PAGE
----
eChem Package

This package includes functions to simulate four different types of electrochemistry experiments: two potential step experiments (chronoamperometry and chronocoulometry), and two potential scan experiments (linear-sweep voltammetry and cyclic voltammetry). Each simluation allows for an initial oxidation reaction or an initial reduction reaction, and allows for a single preceding or a single following chemical step, where Z is a non-electroactive species.

How Are The Simulations Accomplished?

The linear sweep voltammetry, cyclic voltammetry, and chronoamperomety simulations in this package use the explicit finite difference computational method outlined in Gosser, D. K. Cyclic Voltammetry Simulation and Analysis of Reaction Mechanisms, VCH, New York, 1993, and in Brown, J. H. “Development and Use of a Cyclic Voltammetry Simulator to Introduce Undergraduate Students to Electrochemical Simulations” J. Chem. Educ., 2015, 92, 1490–1496; chronocoulometry simulations are completed by integrating the result of the corresponding chronoamperometry experiment. Although Gosser’s and Brown’s treatements are developed to simulate cyclic voltammetry experiments, their approach is easy to generalize to other diffusion-controlled electrochemistry experiments.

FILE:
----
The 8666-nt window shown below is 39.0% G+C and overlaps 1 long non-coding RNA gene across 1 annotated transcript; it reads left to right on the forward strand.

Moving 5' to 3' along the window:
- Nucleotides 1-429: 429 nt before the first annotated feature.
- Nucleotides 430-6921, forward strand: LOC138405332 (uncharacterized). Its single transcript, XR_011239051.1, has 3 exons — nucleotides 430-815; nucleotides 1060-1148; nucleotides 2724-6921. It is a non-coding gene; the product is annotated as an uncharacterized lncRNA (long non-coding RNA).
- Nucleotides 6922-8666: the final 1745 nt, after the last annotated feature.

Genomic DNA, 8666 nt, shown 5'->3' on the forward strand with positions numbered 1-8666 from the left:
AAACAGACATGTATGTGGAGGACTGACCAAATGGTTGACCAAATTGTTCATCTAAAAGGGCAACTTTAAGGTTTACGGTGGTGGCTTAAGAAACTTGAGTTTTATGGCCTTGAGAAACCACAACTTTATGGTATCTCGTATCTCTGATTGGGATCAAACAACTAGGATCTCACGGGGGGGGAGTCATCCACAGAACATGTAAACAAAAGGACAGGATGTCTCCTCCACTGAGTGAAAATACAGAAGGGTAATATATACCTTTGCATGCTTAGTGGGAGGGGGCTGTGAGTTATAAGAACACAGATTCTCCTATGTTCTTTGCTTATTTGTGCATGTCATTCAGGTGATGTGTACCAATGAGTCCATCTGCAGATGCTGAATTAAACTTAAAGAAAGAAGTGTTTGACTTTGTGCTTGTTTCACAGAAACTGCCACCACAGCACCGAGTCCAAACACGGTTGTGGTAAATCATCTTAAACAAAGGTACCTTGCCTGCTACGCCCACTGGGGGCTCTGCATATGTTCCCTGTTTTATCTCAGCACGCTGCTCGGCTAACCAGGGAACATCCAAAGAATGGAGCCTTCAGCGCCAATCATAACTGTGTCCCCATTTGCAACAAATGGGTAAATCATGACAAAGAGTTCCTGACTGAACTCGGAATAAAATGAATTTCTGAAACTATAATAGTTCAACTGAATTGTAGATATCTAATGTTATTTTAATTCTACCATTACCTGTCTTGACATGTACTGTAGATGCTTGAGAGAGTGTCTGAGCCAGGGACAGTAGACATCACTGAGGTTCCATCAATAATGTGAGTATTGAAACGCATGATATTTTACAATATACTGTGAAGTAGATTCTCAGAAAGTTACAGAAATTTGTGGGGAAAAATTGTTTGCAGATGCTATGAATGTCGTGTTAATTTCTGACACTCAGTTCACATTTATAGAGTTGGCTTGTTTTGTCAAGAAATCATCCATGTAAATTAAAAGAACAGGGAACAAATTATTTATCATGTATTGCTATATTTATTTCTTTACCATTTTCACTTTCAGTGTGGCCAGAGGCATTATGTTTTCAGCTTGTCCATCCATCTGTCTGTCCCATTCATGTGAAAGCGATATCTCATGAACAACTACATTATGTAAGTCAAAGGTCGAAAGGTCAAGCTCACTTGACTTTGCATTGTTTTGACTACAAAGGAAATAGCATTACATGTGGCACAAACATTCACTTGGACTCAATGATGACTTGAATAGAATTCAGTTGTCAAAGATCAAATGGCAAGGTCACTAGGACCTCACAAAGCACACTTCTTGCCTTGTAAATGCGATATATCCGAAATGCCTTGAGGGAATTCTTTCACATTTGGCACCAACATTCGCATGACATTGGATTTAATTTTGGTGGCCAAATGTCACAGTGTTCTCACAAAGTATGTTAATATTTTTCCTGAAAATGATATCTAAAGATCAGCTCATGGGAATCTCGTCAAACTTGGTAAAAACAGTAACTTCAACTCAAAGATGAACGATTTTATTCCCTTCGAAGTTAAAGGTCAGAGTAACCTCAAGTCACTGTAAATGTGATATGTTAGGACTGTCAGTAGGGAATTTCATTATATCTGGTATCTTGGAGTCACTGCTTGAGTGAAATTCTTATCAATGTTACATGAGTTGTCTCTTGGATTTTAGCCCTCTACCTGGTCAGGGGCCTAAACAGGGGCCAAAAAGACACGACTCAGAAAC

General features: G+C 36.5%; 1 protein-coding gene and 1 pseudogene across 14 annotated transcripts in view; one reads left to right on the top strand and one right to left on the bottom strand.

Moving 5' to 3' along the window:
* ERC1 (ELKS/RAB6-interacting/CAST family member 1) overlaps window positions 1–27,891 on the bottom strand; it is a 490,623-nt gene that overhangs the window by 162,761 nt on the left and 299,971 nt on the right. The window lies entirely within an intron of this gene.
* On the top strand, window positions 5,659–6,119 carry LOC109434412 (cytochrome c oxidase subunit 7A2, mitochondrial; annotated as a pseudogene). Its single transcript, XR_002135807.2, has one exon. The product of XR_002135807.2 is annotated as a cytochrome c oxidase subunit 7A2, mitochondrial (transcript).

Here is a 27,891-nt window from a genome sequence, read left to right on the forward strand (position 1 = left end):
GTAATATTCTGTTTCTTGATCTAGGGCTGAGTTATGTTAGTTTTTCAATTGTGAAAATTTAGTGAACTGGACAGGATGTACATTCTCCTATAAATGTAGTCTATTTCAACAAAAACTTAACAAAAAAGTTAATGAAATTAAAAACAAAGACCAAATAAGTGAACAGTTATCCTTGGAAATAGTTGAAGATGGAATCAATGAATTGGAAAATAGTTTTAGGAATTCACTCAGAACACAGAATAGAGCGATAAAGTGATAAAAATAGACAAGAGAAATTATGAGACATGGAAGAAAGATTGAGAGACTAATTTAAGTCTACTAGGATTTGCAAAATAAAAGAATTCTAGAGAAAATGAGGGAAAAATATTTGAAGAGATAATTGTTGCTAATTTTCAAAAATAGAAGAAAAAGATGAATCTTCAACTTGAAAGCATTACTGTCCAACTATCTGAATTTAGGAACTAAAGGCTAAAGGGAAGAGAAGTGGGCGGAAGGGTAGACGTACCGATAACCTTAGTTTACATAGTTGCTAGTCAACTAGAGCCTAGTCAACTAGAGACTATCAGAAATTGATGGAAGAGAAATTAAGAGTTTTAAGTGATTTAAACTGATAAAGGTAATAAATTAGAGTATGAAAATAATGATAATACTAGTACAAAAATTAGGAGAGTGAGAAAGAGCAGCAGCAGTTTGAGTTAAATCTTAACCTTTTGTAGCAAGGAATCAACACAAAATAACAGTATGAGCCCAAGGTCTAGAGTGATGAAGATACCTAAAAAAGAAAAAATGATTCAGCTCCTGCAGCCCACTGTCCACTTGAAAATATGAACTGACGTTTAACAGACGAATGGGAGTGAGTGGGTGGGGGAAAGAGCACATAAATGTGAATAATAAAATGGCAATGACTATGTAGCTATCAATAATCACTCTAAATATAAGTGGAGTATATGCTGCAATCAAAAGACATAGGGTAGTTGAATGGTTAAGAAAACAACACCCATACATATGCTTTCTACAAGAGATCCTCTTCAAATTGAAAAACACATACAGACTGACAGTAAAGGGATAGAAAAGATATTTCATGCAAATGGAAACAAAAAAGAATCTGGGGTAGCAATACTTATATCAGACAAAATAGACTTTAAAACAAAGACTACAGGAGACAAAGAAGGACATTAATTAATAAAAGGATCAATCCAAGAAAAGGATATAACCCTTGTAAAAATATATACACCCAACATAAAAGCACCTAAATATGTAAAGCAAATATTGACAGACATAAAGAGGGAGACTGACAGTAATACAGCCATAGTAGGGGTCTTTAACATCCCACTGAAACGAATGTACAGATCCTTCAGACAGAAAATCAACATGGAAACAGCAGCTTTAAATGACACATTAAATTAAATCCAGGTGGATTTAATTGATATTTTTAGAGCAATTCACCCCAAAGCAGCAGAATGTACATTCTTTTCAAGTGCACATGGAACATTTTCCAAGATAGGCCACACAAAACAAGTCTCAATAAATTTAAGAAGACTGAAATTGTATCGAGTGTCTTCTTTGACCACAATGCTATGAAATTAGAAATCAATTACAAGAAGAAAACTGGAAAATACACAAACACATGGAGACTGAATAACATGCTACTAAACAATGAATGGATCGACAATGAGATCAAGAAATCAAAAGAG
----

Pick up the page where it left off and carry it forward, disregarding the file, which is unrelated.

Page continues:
How Are Functions Named?

The functions in this package take the general form actionExperiment, where action explains what the function does and Experiment indicates the specific electrochemistry experiment. The available actions are simulate, sample, plot, annotate, and animate; the experiments are identified as CA, for chronoamperometry, CC for chronocoulometry, CV for cyclic voltammetry, and LSV for linear sweep voltammetry.

Where Can I Obtain More Information?

The vignette “Computational Details” explains how the simulations are completed and provides information on the accuracy of the simulations. The vignette “Using the eChem Package” explains how to use the package’s functions to simulate and to visualize electrochemical experiments. Finally, the vignette “Additional Examples” provides detailed examples of how to use the package’s functions.